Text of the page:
China daily crude steel output at record high
SHANGHAI: China’s daily crude steel output rose to a record 2.045 million tonnes in the first 10 days of May, data from the China Iron and Steel Association (CISA) showed on Friday, defying expectations that poor demand will force mills to pare output.
China’s steel market is over supplied, as demand for the construction metal has stayed sluggish since late last year due to a year-long government clamp down on the property market and the cooling economic growth.
But steel mills, trying too maximize their profits despite a slower-than-expected seasonal recovery in demand, have increased output. China is the world’s largest steel producer.
“Small steel mills are still able to make a tiny profit, and as far as I know, the majority of steel mills haven’t put production cuts to their agenda yet,” said Hu Zhengwu, an analyst with industry consultancy Custeel.com.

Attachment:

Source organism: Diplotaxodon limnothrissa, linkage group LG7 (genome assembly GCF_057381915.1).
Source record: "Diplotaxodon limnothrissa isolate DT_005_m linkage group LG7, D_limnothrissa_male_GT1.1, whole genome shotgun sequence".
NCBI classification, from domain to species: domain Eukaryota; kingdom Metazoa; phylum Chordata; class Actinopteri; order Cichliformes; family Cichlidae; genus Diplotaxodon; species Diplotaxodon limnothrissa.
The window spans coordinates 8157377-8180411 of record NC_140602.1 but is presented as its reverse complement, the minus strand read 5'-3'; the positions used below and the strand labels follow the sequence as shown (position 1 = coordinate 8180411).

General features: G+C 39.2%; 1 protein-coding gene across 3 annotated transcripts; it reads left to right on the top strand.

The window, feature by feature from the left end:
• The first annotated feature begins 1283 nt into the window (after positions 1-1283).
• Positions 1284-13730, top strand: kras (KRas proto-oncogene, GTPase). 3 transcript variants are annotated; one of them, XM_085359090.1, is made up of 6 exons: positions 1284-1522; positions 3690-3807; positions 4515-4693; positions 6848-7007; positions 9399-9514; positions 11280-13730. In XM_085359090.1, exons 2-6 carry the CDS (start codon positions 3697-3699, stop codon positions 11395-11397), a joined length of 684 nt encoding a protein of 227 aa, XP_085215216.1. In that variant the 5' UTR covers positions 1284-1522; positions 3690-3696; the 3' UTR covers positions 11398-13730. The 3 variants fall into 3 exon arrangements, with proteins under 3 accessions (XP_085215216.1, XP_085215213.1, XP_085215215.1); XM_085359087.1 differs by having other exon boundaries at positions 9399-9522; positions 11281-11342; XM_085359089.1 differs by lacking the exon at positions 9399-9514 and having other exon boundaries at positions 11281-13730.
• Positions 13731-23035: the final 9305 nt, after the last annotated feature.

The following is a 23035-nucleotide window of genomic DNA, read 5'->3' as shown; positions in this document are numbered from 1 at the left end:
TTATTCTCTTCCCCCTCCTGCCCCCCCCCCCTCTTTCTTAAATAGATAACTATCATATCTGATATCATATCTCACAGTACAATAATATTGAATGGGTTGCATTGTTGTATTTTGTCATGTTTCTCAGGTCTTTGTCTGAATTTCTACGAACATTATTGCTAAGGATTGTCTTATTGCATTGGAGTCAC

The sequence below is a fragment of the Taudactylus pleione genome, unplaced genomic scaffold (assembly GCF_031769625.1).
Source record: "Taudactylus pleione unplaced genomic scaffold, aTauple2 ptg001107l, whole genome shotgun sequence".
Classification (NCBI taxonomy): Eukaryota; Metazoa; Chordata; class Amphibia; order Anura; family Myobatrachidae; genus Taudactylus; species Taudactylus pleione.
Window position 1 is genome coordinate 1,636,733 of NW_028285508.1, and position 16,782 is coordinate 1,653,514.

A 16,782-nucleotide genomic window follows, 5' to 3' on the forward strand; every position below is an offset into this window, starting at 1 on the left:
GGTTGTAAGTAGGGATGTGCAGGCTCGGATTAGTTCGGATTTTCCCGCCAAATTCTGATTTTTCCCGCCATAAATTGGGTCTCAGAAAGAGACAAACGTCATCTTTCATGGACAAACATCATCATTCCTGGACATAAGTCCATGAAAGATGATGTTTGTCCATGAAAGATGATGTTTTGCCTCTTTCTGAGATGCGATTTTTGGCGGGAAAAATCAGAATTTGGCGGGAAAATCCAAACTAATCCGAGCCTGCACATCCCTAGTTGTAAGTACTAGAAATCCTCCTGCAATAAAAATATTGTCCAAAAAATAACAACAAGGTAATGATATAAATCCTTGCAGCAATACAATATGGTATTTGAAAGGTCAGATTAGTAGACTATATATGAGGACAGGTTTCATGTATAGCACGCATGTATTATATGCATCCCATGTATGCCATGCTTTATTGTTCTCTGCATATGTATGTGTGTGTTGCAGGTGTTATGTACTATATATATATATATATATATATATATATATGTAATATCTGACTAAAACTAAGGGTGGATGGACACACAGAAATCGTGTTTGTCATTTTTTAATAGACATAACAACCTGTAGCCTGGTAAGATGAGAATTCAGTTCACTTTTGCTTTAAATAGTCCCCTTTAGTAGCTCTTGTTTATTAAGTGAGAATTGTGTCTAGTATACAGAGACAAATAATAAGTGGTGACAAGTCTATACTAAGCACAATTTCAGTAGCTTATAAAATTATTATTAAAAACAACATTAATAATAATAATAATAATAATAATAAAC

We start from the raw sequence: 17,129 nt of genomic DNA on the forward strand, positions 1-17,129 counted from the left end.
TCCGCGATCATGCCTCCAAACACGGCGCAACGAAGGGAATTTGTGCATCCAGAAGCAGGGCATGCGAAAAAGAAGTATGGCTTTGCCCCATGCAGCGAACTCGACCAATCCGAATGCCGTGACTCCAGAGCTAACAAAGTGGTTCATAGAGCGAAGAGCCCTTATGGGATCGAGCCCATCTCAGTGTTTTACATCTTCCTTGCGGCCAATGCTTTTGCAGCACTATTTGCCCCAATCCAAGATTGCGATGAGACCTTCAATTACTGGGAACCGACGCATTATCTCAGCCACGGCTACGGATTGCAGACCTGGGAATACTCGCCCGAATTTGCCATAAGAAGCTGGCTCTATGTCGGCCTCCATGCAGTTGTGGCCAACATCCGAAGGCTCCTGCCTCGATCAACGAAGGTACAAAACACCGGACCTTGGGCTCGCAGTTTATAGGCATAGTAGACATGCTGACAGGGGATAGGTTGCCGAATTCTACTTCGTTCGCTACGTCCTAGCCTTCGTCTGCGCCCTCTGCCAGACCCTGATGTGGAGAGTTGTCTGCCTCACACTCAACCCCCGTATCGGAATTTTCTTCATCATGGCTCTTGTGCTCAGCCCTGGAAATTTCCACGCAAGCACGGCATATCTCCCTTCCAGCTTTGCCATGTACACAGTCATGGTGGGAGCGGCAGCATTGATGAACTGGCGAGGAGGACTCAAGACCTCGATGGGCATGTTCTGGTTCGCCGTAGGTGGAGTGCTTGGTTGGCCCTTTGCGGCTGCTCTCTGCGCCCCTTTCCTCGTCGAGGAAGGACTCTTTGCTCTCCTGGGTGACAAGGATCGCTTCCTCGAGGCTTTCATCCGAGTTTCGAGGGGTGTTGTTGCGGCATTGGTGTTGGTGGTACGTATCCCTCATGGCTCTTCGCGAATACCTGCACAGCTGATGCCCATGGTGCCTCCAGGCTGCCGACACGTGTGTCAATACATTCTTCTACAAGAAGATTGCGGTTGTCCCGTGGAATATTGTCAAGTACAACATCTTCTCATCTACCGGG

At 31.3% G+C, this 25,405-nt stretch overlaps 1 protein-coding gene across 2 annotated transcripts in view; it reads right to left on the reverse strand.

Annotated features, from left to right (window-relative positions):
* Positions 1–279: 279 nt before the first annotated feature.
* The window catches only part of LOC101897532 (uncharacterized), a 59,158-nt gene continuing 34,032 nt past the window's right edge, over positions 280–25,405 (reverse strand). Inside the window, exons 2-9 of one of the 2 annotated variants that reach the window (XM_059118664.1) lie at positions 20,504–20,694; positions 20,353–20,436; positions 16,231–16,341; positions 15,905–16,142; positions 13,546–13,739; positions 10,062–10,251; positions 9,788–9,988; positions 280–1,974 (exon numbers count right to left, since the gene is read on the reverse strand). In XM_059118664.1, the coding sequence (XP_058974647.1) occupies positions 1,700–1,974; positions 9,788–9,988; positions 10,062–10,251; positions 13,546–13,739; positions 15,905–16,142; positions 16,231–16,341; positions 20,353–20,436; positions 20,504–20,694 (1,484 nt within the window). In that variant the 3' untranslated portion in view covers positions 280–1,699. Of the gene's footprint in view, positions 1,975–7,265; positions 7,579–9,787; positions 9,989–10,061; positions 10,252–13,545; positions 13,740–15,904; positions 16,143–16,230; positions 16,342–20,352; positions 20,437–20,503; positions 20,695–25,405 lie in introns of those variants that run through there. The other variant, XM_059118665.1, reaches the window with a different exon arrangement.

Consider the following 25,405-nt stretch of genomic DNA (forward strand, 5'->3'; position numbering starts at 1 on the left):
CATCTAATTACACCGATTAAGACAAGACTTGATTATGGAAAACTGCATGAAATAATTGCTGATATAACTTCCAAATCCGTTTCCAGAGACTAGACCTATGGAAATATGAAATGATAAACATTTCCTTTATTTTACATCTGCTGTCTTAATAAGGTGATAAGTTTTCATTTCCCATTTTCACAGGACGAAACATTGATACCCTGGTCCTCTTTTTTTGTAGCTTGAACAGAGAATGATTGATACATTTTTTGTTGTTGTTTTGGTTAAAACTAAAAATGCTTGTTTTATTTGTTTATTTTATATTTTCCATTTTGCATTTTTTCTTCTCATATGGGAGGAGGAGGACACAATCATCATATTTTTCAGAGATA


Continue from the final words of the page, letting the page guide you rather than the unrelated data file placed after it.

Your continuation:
Hu expects Chinese daily steel production to stand at around 2 million tonnes in May.
Chinese steelmakers have kept crude daily runs at record levels since March, but industry sources reckon the recent fall in rebar prices and slower consumption could trigger a cut in production by next month.
“I expect steel prices to stabilise a bit in the coming two weeks, but June will not be promising,” Hu added.
Benchmark rebar steel futures on the Shanghai Futures Exchange have fallen around 0.6 per cent, or over 200 yuan, since April.
Some mills have already started to postpone delivery of iron ore, as a slow steel market cuts demand for the raw material and producers expect a further drop in prices.
CISA estimates are based on the 80 or so medium and large-sized steel mills which produce around 80 per cent of China’s total output.